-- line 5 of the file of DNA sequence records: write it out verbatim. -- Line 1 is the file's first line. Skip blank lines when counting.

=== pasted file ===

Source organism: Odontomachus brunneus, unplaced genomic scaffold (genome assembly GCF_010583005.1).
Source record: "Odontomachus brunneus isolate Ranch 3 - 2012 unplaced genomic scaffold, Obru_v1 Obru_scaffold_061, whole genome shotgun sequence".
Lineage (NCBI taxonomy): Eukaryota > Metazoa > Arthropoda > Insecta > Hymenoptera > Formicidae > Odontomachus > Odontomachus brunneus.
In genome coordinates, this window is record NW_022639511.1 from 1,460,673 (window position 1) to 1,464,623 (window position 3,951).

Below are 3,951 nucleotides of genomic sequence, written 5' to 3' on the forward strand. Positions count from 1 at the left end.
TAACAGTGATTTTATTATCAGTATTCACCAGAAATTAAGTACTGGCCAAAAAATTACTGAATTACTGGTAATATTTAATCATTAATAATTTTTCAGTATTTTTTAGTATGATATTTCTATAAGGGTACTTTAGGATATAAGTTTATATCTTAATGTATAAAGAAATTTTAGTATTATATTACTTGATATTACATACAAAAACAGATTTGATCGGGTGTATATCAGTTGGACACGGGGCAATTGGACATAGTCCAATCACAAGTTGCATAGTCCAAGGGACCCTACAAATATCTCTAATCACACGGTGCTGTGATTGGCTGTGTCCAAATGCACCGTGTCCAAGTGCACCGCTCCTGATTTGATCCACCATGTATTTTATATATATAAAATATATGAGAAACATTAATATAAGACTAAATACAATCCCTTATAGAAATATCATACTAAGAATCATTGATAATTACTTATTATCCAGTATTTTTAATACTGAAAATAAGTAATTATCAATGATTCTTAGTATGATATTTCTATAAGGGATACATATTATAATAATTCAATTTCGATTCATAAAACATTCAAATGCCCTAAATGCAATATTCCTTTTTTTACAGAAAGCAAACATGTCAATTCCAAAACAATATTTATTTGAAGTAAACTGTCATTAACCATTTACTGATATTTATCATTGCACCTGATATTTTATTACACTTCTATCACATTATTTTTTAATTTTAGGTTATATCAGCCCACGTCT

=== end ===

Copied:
Below are 3,951 nucleotides of genomic sequence, written 5' to 3' on the forward strand. Positions count from 1 at the left end.